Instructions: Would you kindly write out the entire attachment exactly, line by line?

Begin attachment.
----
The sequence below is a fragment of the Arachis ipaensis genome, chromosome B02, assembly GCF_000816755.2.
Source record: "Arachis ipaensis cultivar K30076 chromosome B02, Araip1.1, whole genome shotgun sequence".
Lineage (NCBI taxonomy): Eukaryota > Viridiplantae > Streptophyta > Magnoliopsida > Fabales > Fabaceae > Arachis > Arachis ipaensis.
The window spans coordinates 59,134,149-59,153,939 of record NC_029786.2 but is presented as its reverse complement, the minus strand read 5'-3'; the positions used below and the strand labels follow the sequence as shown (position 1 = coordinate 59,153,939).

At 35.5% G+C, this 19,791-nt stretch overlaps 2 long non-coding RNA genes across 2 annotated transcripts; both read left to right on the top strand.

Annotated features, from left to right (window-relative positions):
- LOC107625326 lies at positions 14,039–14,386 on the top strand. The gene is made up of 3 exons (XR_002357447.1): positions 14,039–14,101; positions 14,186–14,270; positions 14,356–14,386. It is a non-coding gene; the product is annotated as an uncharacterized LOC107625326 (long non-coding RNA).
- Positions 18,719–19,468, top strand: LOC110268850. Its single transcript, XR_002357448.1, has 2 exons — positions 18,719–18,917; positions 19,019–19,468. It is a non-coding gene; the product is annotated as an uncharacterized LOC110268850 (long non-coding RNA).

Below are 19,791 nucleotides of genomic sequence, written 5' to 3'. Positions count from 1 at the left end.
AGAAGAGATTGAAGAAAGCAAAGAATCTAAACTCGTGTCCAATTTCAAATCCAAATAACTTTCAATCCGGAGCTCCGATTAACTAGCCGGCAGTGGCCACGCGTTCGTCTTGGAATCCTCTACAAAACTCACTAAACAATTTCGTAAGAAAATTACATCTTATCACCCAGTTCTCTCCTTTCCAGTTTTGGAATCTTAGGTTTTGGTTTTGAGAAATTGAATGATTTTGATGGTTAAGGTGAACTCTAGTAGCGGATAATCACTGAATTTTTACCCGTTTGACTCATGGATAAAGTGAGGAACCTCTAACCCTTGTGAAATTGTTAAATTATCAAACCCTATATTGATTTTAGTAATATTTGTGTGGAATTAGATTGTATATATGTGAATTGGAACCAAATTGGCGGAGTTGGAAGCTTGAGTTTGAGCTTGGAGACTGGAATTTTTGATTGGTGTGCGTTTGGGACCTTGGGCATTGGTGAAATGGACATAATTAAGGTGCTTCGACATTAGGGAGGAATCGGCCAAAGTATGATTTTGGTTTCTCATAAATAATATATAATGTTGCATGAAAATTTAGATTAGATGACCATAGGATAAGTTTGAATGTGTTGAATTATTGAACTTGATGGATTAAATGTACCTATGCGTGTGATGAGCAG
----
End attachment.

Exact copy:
The sequence below is a fragment of the Arachis ipaensis genome, chromosome B02, assembly GCF_000816755.2.
Source record: "Arachis ipaensis cultivar K30076 chromosome B02, Araip1.1, whole genome shotgun sequence".
Lineage (NCBI taxonomy): Eukaryota > Viridiplantae > Streptophyta > Magnoliopsida > Fabales > Fabaceae > Arachis > Arachis ipaensis.
The window spans coordinates 59,134,149-59,153,939 of record NC_029786.2 but is presented as its reverse complement, the minus strand read 5'-3'; the positions used below and the strand labels follow the sequence as shown (position 1 = coordinate 59,153,939).

At 35.5% G+C, this 19,791-nt stretch overlaps 2 long non-coding RNA genes across 2 annotated transcripts; both read left to right on the top strand.

Annotated features, from left to right (window-relative positions):
- LOC107625326 lies at positions 14,039–14,386 on the top strand. The gene is made up of 3 exons (XR_002357447.1): positions 14,039–14,101; positions 14,186–14,270; positions 14,356–14,386. It is a non-coding gene; the product is annotated as an uncharacterized LOC107625326 (long non-coding RNA).
- Positions 18,719–19,468, top strand: LOC110268850. Its single transcript, XR_002357448.1, has 2 exons — positions 18,719–18,917; positions 19,019–19,468. It is a non-coding gene; the product is annotated as an uncharacterized LOC110268850 (long non-coding RNA).

Below are 19,791 nucleotides of genomic sequence, written 5' to 3'. Positions count from 1 at the left end.
AGAAGAGATTGAAGAAAGCAAAGAATCTAAACTCGTGTCCAATTTCAAATCCAAATAACTTTCAATCCGGAGCTCCGATTAACTAGCCGGCAGTGGCCACGCGTTCGTCTTGGAATCCTCTACAAAACTCACTAAACAATTTCGTAAGAAAATTACATCTTATCACCCAGTTCTCTCCTTTCCAGTTTTGGAATCTTAGGTTTTGGTTTTGAGAAATTGAATGATTTTGATGGTTAAGGTGAACTCTAGTAGCGGATAATCACTGAATTTTTACCCGTTTGACTCATGGATAAAGTGAGGAACCTCTAACCCTTGTGAAATTGTTAAATTATCAAACCCTATATTGATTTTAGTAATATTTGTGTGGAATTAGATTGTATATATGTGAATTGGAACCAAATTGGCGGAGTTGGAAGCTTGAGTTTGAGCTTGGAGACTGGAATTTTTGATTGGTGTGCGTTTGGGACCTTGGGCATTGGTGAAATGGACATAATTAAGGTGCTTCGACATTAGGGAGGAATCGGCCAAAGTATGATTTTGGTTTCTCATAAATAATATATAATGTTGCATGAAAATTTAGATTAGATGACCATAGGATAAGTTTGAATGTGTTGAATTATTGAACTTGATGGATTAAATGTACCTATGCGTGTGATGAGCAG